Original paper

Sulfide mineralogy at the main magnetite layer, upper zone, eastern Bushveld Complex, and the effect of hydrothermal processes on pentlandite composition

M.W. Harney, Dirk; K.W. Merkle, Roland

European Journal of Mineralogy Volume 4 Number 3 (1992), p. 557 - 570

28 references

published: Jun 11, 1992
manuscript accepted: Oct 29, 1991
manuscript received: Mar 12, 1991

DOI: 10.1127/ejm/4/3/0557

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ArtNo. ESP147050403016, Price: 29.00 €

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Abstract The sulfide assemblages within a few metres above and below the main magnetite layer (MML) in the upper zone of the eastern Bushveld Complex have been studied including detailed microscopic work and electron microprobe analyses of pentlandite and pyrrhotite. Rocks at this stratigraphic level, especially below the MML, are enriched in sulfides relative to the concentrations normally encountered in the lower part of the upper zone. The main sulfide minerals are, in decreasing order of abundance, pyrrhotite, chalcopyrite, cubanite and pentlandite. Pyrrhotite compositions span the whole compositional range from monoclinic pyrrhotite to troilite. Within pairs of coexisting pyrrhotite and pentlandite, the Fe content in pyrrhotite is related to the Fe/Ni ratio of pentlandite. However, pyrrhotite compositions with and without visible contact to pentlandite can not be distinguished. The same applies to pyrrhotite with and without visible contact to chalcopyrite or cubanite, and for the composition of pentlandite with and without pyrrhotite or chalcopyrite. Above the MML, the composition of pentlandite varies considerably within individual samples (by up to 18 at.% Fe, 22 at.% Ni and 28 at.% Co) which is related to hydrothermal processes. These processes led to an increase in the Co content of all pentlandite grains above the MML. While substitution of Co for Ni is dominant, Co also replaces Fe in Co-rich pentlandite. Furthermore, Ni in Co-poor pentlandite is replaced by Fe. In contrast, the composition of pyrrhotite was only found to be affected if in contact with secondary magnetite or Co-rich pentlandite. Although changing the cation proportions in pentlandite, the hydrothermal processes did not influence the metal/sulfur ratio. It is concluded that hydrothermal activity played an important role in changing the sulfide mineralogy and composition in this part of the upper zone. The absence of minerals indicative of hydrothermal overprinting in a sulfide assemblage can not be taken as evidence that this assemblage has not been affected by hydrothermal processes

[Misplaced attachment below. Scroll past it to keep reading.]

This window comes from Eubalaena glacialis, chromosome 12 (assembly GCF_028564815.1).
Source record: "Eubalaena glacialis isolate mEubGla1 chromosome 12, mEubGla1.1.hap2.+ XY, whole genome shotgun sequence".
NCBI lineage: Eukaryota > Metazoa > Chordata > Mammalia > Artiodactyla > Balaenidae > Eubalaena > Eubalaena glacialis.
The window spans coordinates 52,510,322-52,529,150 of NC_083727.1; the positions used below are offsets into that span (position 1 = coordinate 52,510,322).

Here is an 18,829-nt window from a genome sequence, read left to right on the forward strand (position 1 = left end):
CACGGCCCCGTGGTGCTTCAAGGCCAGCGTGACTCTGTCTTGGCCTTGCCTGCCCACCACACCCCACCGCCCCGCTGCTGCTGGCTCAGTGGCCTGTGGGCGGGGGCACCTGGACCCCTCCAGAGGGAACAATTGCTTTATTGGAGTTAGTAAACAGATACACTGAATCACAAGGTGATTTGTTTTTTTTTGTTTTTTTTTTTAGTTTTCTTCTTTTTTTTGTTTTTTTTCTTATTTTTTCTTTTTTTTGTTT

pyrrhotiteCo-rich pentlanditemineral chemistryhydrothermal overprintingupper zoneBushveld Complex